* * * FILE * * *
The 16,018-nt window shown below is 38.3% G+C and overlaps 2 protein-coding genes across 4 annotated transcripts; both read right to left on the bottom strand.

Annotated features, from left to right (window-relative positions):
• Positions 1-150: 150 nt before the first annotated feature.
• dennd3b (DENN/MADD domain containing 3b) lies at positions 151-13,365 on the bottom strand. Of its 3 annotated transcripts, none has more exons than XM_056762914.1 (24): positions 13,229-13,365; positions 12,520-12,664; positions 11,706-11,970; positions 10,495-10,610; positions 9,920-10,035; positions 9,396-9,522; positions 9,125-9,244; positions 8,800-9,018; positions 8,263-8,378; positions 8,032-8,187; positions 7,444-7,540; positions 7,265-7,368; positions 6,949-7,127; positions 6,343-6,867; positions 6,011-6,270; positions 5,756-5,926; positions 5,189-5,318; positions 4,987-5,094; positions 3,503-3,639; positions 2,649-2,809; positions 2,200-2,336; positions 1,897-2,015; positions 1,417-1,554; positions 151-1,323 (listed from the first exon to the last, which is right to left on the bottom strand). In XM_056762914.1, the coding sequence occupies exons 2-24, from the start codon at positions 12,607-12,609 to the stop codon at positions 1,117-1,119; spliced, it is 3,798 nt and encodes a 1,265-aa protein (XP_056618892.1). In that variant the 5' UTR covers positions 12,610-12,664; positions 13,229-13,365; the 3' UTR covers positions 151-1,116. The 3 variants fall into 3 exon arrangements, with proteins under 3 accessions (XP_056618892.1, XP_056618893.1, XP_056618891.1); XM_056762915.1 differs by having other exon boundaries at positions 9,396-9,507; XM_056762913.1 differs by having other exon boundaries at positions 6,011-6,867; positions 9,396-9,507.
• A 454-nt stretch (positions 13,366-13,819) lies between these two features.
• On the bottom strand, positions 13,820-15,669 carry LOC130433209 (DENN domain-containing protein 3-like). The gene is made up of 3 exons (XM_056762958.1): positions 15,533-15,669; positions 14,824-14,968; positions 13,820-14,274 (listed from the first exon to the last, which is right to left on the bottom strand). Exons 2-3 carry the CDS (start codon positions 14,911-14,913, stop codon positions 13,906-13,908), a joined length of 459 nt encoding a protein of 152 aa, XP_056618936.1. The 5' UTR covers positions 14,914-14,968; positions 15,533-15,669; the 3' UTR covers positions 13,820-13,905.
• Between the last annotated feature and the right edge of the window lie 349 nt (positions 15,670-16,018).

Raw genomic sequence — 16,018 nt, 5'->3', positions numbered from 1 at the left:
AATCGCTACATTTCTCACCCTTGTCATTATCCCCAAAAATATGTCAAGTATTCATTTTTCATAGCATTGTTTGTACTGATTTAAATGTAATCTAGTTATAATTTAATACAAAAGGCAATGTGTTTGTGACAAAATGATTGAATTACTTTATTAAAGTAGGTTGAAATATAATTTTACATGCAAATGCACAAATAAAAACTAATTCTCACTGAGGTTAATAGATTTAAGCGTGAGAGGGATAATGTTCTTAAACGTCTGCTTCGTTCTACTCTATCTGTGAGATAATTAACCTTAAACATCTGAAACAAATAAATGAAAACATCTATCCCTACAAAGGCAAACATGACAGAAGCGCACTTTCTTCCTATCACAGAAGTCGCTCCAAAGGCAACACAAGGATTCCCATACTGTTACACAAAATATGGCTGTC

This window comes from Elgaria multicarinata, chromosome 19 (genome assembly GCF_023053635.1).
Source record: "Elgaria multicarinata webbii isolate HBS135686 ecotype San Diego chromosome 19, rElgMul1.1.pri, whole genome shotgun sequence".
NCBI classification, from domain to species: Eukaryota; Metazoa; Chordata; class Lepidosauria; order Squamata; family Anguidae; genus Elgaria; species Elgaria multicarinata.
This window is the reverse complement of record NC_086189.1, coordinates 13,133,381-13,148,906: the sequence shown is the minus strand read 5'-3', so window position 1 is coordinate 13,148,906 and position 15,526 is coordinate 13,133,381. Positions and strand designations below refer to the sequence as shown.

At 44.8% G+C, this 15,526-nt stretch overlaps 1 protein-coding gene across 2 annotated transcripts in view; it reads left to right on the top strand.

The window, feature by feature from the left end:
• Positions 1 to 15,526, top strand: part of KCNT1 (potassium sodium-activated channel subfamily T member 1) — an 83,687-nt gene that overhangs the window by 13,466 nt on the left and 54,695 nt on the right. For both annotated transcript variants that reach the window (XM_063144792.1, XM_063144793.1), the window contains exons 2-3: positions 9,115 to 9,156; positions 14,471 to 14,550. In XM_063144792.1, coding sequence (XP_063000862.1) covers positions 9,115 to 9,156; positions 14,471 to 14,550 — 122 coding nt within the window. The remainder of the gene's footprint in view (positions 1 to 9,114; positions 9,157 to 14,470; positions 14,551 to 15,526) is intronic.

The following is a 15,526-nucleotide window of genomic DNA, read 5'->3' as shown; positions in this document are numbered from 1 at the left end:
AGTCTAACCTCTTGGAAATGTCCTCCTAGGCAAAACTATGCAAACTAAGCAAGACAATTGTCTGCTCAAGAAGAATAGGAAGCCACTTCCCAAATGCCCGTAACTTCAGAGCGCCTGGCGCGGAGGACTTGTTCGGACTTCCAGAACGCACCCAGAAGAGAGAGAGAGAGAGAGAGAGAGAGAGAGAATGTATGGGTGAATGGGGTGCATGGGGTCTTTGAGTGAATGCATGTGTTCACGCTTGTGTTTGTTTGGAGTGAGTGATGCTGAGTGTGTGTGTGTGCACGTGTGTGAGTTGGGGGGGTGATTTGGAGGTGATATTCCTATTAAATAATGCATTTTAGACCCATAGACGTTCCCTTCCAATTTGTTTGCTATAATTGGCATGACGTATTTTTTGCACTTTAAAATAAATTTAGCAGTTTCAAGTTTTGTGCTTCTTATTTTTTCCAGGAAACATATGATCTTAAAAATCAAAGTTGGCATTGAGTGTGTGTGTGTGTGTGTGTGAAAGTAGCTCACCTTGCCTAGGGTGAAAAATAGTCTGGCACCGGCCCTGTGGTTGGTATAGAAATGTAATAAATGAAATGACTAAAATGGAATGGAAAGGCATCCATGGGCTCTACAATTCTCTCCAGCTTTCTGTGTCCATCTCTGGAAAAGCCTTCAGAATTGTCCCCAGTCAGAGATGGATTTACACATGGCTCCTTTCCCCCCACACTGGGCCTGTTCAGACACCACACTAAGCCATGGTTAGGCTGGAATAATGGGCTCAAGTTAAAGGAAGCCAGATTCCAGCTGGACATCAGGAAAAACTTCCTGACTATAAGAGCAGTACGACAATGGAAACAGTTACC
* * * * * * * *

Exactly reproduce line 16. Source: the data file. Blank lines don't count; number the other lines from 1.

• Positions 1 to 15,526, top strand: part of KCNT1 (potassium sodium-activated channel subfamily T member 1) — an 83,687-nt gene that overhangs the window by 13,466 nt on the left and 54,695 nt on the right. For both annotated transcript variants that reach the window (XM_063144792.1, XM_063144793.1), the window contains exons 2-3: positions 9,115 to 9,156; positions 14,471 to 14,550. In XM_063144792.1, coding sequence (XP_063000862.1) covers positions 9,115 to 9,156; positions 14,471 to 14,550 — 122 coding nt within the window. The remainder of the gene's footprint in view (positions 1 to 9,114; positions 9,157 to 14,470; positions 14,551 to 15,526) is intronic.